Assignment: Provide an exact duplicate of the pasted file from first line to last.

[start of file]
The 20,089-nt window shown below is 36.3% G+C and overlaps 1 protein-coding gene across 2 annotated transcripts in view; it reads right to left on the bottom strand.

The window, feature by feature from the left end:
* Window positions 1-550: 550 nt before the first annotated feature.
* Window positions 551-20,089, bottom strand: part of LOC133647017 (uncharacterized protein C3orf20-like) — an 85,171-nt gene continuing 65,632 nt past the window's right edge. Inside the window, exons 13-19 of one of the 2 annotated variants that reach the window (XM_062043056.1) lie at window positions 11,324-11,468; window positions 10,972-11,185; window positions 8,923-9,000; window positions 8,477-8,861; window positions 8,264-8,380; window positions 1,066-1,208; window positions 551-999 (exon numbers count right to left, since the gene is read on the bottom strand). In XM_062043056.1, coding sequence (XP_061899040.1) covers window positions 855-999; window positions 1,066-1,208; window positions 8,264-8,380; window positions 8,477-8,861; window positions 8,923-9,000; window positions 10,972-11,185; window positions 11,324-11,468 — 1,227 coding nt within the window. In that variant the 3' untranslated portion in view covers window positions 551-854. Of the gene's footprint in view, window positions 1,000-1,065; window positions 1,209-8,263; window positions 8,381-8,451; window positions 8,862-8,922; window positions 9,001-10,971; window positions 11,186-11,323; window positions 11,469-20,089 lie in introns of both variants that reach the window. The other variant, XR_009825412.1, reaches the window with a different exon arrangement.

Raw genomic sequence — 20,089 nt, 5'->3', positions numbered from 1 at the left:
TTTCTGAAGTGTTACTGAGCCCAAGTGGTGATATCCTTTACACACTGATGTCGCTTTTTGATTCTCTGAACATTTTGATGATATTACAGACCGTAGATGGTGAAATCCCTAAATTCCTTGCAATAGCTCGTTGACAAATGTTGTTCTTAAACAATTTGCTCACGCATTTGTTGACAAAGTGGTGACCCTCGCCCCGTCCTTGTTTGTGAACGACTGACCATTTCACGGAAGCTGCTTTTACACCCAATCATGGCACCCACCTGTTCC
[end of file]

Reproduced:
The 20,089-nt window shown below is 36.3% G+C and overlaps 1 protein-coding gene across 2 annotated transcripts in view; it reads right to left on the bottom strand.

The window, feature by feature from the left end:
* Window positions 1-550: 550 nt before the first annotated feature.
* Window positions 551-20,089, bottom strand: part of LOC133647017 (uncharacterized protein C3orf20-like) — an 85,171-nt gene continuing 65,632 nt past the window's right edge. Inside the window, exons 13-19 of one of the 2 annotated variants that reach the window (XM_062043056.1) lie at window positions 11,324-11,468; window positions 10,972-11,185; window positions 8,923-9,000; window positions 8,477-8,861; window positions 8,264-8,380; window positions 1,066-1,208; window positions 551-999 (exon numbers count right to left, since the gene is read on the bottom strand). In XM_062043056.1, coding sequence (XP_061899040.1) covers window positions 855-999; window positions 1,066-1,208; window positions 8,264-8,380; window positions 8,477-8,861; window positions 8,923-9,000; window positions 10,972-11,185; window positions 11,324-11,468 — 1,227 coding nt within the window. In that variant the 3' untranslated portion in view covers window positions 551-854. Of the gene's footprint in view, window positions 1,000-1,065; window positions 1,209-8,263; window positions 8,381-8,451; window positions 8,862-8,922; window positions 9,001-10,971; window positions 11,186-11,323; window positions 11,469-20,089 lie in introns of both variants that reach the window. The other variant, XR_009825412.1, reaches the window with a different exon arrangement.

Raw genomic sequence — 20,089 nt, 5'->3', positions numbered from 1 at the left:
TTTCTGAAGTGTTACTGAGCCCAAGTGGTGATATCCTTTACACACTGATGTCGCTTTTTGATTCTCTGAACATTTTGATGATATTACAGACCGTAGATGGTGAAATCCCTAAATTCCTTGCAATAGCTCGTTGACAAATGTTGTTCTTAAACAATTTGCTCACGCATTTGTTGACAAAGTGGTGACCCTCGCCCCGTCCTTGTTTGTGAACGACTGACCATTTCACGGAAGCTGCTTTTACACCCAATCATGGCACCCACCTGTTCC